This was recently played out when DarkSide ransomware hit operations at Colonial Pipeline leading to a compromise of the fuel pipeline company’s IT networks and affected its operations for several days. The company is reported to have paid close to nearly US$5 million as a ransom to the DarkSide ransomware attackers, after its operations were hit on May 7.
In addition, there is a lot of juicy data on the OT networks. “Extortion has become a critical part of the ransomware operations, no longer enough just to encrypt files, you have to steal data and publish that data,” Liska said. “And so, if you can gain access to the OT networks, there are a lot of files, a lot of very sensitive data there that you can probably exfiltrate and publish to your site. So even if the target organization doesn’t pay the initial ransom, they may be willing to pay extortion to make sure their files aren’t released for the world to see.”
“For ransomware, the median amount lost was $11,150, and the range of losses in 95% of the cases fell between $70 and $1.2 million,” according to data released by Verizon 2021 Data Breach Investigations Report.
OT networks are often exposed, with less rigorous security and a slower patching cycle. As they are often managed by the vendor, OT networks are not patched quite as often and there is an assumption that because they are isolated, these networks are believed to be more secure because nobody can gain access to them or because they are so obscure.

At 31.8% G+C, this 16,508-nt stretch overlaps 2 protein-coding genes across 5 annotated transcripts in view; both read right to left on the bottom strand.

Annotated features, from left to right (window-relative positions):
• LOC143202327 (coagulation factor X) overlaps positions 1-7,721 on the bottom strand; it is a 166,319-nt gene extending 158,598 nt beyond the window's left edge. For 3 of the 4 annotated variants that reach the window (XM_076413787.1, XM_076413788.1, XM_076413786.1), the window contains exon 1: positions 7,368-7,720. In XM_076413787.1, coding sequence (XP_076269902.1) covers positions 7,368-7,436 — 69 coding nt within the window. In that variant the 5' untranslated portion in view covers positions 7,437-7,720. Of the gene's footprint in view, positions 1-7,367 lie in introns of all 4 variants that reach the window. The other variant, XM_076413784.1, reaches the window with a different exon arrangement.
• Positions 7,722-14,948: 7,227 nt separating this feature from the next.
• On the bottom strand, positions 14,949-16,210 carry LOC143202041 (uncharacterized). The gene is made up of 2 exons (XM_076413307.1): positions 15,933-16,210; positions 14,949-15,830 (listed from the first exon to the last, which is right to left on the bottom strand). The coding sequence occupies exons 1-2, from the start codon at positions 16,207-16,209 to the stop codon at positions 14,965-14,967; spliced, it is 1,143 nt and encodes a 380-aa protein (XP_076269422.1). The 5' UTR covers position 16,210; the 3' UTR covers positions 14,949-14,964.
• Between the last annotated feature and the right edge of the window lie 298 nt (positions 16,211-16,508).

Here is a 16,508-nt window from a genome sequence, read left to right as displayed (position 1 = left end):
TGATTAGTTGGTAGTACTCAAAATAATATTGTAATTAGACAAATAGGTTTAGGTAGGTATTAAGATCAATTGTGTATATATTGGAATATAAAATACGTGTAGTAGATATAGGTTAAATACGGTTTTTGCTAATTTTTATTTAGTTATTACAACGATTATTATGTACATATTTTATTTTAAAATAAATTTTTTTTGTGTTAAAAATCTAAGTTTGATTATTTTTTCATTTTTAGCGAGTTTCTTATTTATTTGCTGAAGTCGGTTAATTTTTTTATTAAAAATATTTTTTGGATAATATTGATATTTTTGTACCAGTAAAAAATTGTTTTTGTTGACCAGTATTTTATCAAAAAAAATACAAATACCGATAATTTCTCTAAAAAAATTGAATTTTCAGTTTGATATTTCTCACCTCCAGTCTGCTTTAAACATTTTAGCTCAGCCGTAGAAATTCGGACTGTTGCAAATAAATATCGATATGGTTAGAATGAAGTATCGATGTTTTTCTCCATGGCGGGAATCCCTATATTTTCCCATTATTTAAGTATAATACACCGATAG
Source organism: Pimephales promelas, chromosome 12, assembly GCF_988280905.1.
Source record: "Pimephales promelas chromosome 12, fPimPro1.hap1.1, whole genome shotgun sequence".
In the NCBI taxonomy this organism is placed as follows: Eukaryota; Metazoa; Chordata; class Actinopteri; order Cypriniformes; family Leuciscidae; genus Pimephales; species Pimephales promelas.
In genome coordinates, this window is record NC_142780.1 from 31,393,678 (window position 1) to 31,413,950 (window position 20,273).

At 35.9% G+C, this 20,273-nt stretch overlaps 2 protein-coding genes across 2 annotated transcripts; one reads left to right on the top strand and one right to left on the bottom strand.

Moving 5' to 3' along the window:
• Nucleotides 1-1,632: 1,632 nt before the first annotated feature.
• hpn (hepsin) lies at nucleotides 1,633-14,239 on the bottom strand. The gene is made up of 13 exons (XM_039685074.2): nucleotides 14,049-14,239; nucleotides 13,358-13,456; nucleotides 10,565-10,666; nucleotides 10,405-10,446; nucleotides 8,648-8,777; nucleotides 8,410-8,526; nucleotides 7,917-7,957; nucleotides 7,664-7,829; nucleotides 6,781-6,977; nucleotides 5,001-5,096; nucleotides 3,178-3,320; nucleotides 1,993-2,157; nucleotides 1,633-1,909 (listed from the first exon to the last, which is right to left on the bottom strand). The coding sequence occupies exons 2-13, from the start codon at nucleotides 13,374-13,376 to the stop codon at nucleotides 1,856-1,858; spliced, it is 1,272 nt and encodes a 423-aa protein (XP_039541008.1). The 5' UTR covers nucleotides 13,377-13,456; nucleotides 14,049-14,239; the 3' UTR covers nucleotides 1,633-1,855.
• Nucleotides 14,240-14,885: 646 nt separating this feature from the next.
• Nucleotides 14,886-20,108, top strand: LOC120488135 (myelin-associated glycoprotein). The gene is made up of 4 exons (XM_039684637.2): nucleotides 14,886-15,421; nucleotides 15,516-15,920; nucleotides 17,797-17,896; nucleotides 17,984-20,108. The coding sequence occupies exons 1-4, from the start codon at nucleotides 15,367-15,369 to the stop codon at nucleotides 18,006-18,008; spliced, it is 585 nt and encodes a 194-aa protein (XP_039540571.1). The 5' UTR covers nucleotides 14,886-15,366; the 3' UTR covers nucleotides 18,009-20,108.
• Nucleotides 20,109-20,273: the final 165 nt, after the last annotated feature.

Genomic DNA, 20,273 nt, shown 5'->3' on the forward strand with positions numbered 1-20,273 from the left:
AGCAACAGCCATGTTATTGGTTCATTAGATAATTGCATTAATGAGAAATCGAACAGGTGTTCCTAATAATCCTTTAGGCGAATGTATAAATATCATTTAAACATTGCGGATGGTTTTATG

“A lot of organizations think that nobody knows how to operate this, it’s really obscure technology, so I don’t really have to worry about it,” Liska said. “But again that’s not true. With the number of organizations that have been hit by ransomware, you have again expertise that’s developed in the ransomware community for many of these types of OT networks.”
Ransomware hackers are much more sophisticated than they used to be. “Many ransomware actors have now been in dozens of corporate networks, if not hundreds, and they learn from each of the sessions,” Liska said. “So as they learn and gain access to different parts of the network, they take notes, they share information with each other, and they do that to improve their ability to operate. That means, when they go after the next target, they will be so much better.”
“The novel fact is that 10% of all breaches now involve ransomware. This is because actors have adopted the new tactic of stealing the data and publishing it instead of just encrypting it,” the Verizon report said. “These attacks have some variety in terms of how the ransomware gets on the system, with Actors having strong preferences that can be broken into several vectors. The first vector is through the Use of stolen credentials or Brute force. We’ve seen 60% of the ransomware cases involving direct install or installation through desktop sharing apps.”
IBM Security X-Force revealed in its February report that ransomware persisted as the top contender in the threat category in 2020, accounting for 23 percent of security incidents, while security vulnerabilities related to industrial control systems (ICS), detected last year, were 49 percent more than those discovered in 2019.